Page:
Keep your credo to yourself. Lisa seems to view her life's mission as broadcasting her personal manifesto to the world at-large - witness her public struggles to free Tibet, promote feminist causes, and stop loggers from cutting down Springfield’s oldest redwood tree. And Homer is no better, mocking her environmental beliefs and blasting conservative talk radio in his car over Lisa’s protests. There's a time for standing up for what you believe in, but it's nearly always the right time to refrain from haranguing other people with your views on politics and hot-button social issues. Avoiding needless arguments over settled beliefs can help to preserve personal relationships with those who see things differently.

Don't belittle those with opposing views. If conversations do turn to politics, name-calling and harassment are never acceptable. Both Homer and Lisa seem capable of treating each other with equal immaturity - witness Homer and Bart taunting the vegetarian Lisa by chanting "You don't win friends with salad!" or Lisa repeatedly yelling "Baboon!" at her dad to curse his intellectual shortcomings. Personal insults can often escalate arguments into full-blown feuds, as when Lisa responds to Homer's salad barb by abducting his roast pig and ruining his big barbecue party. Political disagreements may be inevitable, but making them personal and contemptuous can cement negative feelings toward people you care about.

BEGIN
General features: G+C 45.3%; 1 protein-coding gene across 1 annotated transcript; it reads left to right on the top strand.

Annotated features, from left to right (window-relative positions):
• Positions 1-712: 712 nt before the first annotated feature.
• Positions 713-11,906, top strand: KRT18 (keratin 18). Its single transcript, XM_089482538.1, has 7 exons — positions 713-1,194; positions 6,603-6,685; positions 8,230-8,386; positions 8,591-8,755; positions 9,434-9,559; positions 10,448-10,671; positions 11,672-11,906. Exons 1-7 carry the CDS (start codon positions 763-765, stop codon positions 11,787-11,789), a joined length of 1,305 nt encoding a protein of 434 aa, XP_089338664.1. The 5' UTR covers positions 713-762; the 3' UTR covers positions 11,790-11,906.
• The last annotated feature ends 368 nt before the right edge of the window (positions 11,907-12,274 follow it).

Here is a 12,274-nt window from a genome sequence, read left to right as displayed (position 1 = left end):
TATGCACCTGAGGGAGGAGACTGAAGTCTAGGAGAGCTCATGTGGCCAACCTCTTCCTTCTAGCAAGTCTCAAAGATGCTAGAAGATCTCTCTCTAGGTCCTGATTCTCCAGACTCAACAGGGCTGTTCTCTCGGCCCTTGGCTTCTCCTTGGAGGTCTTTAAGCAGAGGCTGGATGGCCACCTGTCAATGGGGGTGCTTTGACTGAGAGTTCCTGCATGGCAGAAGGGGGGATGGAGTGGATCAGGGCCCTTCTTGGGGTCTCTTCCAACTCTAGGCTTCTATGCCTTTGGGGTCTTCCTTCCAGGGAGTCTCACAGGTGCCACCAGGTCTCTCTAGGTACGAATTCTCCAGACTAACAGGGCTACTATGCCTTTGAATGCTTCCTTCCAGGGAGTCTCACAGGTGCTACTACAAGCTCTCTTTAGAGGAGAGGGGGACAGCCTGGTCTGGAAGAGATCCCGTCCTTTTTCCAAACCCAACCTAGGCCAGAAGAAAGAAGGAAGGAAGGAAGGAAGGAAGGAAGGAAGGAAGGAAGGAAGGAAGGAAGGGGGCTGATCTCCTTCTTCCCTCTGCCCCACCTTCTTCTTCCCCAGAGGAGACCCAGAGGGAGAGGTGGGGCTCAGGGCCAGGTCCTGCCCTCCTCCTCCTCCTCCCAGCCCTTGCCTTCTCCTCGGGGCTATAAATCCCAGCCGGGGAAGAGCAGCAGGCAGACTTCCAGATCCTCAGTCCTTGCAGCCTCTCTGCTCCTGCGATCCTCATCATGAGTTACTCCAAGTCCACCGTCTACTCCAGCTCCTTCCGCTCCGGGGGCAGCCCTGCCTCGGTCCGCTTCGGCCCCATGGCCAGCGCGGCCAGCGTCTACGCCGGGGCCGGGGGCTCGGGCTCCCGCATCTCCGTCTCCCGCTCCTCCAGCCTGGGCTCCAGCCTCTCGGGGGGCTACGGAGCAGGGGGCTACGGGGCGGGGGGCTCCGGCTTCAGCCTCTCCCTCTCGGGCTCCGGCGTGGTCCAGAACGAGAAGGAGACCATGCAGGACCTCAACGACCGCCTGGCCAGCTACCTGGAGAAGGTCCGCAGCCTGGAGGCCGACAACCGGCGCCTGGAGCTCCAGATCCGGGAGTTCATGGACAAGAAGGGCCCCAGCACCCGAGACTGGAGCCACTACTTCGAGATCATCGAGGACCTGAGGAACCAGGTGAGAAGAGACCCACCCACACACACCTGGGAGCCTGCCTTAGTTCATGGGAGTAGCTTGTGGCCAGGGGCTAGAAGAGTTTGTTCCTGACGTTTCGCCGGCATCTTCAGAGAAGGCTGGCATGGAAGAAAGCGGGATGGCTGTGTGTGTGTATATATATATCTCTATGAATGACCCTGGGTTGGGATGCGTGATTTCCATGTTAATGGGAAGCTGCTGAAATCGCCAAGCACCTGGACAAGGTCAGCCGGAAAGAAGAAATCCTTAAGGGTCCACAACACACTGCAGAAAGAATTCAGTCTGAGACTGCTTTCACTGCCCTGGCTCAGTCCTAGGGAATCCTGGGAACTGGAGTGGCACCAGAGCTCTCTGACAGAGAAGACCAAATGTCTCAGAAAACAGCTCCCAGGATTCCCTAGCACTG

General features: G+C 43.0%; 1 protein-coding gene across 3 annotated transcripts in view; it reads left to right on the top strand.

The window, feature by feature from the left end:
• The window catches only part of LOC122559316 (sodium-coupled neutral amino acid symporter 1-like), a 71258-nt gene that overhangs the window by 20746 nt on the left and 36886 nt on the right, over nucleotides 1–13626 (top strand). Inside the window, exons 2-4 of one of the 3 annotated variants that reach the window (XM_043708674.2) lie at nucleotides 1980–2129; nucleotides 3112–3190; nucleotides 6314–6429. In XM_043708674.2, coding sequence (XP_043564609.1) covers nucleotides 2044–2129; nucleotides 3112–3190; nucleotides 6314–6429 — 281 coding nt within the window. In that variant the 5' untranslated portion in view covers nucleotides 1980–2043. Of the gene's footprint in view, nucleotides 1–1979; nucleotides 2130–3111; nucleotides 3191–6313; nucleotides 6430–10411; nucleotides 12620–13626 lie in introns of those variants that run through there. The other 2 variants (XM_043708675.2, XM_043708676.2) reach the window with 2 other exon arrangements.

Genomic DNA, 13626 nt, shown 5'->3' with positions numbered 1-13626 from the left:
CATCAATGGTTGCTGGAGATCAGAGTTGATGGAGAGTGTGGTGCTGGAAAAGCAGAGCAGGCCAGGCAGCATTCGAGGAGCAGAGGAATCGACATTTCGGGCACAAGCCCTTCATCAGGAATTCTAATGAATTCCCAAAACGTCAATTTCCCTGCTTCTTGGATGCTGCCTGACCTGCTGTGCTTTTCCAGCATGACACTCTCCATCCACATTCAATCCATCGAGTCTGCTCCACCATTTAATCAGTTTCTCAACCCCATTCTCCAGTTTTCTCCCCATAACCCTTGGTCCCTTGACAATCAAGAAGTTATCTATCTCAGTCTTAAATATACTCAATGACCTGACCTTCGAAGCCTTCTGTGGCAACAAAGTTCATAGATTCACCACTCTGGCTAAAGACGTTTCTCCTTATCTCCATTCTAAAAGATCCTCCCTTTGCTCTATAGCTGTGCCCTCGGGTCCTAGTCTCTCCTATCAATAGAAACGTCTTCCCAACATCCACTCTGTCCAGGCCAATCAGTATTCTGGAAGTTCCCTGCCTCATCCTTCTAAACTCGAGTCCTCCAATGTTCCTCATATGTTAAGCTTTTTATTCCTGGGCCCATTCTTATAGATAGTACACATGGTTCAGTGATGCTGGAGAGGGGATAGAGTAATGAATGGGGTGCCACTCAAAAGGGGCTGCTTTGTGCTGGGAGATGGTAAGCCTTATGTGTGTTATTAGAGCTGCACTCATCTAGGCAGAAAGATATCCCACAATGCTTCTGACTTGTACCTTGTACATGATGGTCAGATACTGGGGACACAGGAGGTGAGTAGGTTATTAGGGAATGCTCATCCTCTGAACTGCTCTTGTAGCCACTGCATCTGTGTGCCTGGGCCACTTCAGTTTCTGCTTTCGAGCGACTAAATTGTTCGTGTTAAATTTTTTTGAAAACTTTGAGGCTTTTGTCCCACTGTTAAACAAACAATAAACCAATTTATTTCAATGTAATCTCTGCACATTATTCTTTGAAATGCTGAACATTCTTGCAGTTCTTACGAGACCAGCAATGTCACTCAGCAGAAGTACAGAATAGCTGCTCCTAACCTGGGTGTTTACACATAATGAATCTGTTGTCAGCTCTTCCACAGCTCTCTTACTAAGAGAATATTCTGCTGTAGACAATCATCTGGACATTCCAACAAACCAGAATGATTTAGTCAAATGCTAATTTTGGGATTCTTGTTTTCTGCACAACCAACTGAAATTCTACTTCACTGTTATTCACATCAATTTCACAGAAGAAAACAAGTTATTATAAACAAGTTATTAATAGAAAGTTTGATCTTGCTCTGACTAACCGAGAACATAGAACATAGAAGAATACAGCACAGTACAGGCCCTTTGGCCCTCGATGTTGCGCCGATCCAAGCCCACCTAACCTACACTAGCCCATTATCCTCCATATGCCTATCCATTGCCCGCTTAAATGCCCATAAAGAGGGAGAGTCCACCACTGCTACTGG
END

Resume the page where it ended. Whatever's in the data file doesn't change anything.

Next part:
Apologies are an acceptable form of communication. A refusal to ask forgiveness is as misguided as Homer declaring, “I never apologize, Lisa. I am sorry, but that’s just the way I am.” Don’t be afraid to extend your regrets after someone’s sacred cow comes under fire. After their pork-provoked argument, Lisa speaks for all of us at some point in our lives by telling Homer, "I'm never, ever apologizing because I was standing up for a just cause and you were wrong, wrong, wrong!" But after chatting with Paul and Linda McCartney outside Apu’s Kwik-E-Mart, Lisa extends an olive branch, responding to Homer's apology by admitting, "Actually, Dad, this time I was wrong…too."

Remember you're on the same team. Homer and Lisa Simpson represent different sides of the country that may never see eye-to-eye on major sociopolitical issues. But their underlying love and affection for each other always allow Dad and Daughter to realize that what binds them together is far stronger than what divides them. Whether debating the existence of global warming or the merits of Lisa's Buddhist beliefs, America's favorite animated family always heeds the instruction of fellow Springfield resident Abraham Lincoln, who counseled his countrymen through an even more combative era with timeless guidance: "though passion may have strained, it must not break our bonds of affection." Or, as Homer vows to Bart, Lisa, and baby Maggie, “My kids can be obnoxious, or boring, or stinky, but they can always count on one thing: their father’s unconditional love.”

September 2012

From guest contributor Kyle Schmitt